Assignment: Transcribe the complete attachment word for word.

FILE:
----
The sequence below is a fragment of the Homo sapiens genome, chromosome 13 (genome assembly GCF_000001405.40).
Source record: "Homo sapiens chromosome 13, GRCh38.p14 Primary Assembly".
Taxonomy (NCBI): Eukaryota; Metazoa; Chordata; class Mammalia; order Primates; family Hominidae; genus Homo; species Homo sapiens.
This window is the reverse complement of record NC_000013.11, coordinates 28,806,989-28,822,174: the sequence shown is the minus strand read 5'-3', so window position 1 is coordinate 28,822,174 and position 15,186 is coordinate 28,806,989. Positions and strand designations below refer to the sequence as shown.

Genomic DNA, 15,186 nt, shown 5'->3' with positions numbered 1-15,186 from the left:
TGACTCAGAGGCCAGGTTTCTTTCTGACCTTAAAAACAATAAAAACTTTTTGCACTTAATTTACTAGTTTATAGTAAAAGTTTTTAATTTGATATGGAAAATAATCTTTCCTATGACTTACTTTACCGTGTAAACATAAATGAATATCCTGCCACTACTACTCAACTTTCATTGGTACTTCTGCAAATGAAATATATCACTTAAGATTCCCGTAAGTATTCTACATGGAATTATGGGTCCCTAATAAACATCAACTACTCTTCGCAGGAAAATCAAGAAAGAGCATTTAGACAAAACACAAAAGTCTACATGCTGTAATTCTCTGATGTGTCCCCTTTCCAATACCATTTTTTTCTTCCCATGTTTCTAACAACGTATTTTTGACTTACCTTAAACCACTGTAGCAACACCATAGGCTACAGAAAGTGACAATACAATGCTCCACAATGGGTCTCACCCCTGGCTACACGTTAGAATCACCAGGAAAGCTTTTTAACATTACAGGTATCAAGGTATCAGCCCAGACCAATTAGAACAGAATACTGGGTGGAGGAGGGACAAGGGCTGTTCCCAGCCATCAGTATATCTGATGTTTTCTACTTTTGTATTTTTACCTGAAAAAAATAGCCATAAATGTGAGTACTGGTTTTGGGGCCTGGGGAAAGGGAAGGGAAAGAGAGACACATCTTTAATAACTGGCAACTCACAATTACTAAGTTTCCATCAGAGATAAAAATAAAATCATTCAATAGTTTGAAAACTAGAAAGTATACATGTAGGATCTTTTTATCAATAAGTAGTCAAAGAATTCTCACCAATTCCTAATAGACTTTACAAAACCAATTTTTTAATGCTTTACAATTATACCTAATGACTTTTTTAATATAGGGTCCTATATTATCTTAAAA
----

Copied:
The sequence below is a fragment of the Homo sapiens genome, chromosome 13 (genome assembly GCF_000001405.40).
Source record: "Homo sapiens chromosome 13, GRCh38.p14 Primary Assembly".
Taxonomy (NCBI): Eukaryota; Metazoa; Chordata; class Mammalia; order Primates; family Hominidae; genus Homo; species Homo sapiens.
This window is the reverse complement of record NC_000013.11, coordinates 28,806,989-28,822,174: the sequence shown is the minus strand read 5'-3', so window position 1 is coordinate 28,822,174 and position 15,186 is coordinate 28,806,989. Positions and strand designations below refer to the sequence as shown.

Genomic DNA, 15,186 nt, shown 5'->3' with positions numbered 1-15,186 from the left:
TGACTCAGAGGCCAGGTTTCTTTCTGACCTTAAAAACAATAAAAACTTTTTGCACTTAATTTACTAGTTTATAGTAAAAGTTTTTAATTTGATATGGAAAATAATCTTTCCTATGACTTACTTTACCGTGTAAACATAAATGAATATCCTGCCACTACTACTCAACTTTCATTGGTACTTCTGCAAATGAAATATATCACTTAAGATTCCCGTAAGTATTCTACATGGAATTATGGGTCCCTAATAAACATCAACTACTCTTCGCAGGAAAATCAAGAAAGAGCATTTAGACAAAACACAAAAGTCTACATGCTGTAATTCTCTGATGTGTCCCCTTTCCAATACCATTTTTTTCTTCCCATGTTTCTAACAACGTATTTTTGACTTACCTTAAACCACTGTAGCAACACCATAGGCTACAGAAAGTGACAATACAATGCTCCACAATGGGTCTCACCCCTGGCTACACGTTAGAATCACCAGGAAAGCTTTTTAACATTACAGGTATCAAGGTATCAGCCCAGACCAATTAGAACAGAATACTGGGTGGAGGAGGGACAAGGGCTGTTCCCAGCCATCAGTATATCTGATGTTTTCTACTTTTGTATTTTTACCTGAAAAAAATAGCCATAAATGTGAGTACTGGTTTTGGGGCCTGGGGAAAGGGAAGGGAAAGAGAGACACATCTTTAATAACTGGCAACTCACAATTACTAAGTTTCCATCAGAGATAAAAATAAAATCATTCAATAGTTTGAAAACTAGAAAGTATACATGTAGGATCTTTTTATCAATAAGTAGTCAAAGAATTCTCACCAATTCCTAATAGACTTTACAAAACCAATTTTTTAATGCTTTACAATTATACCTAATGACTTTTTTAATATAGGGTCCTATATTATCTTAAAA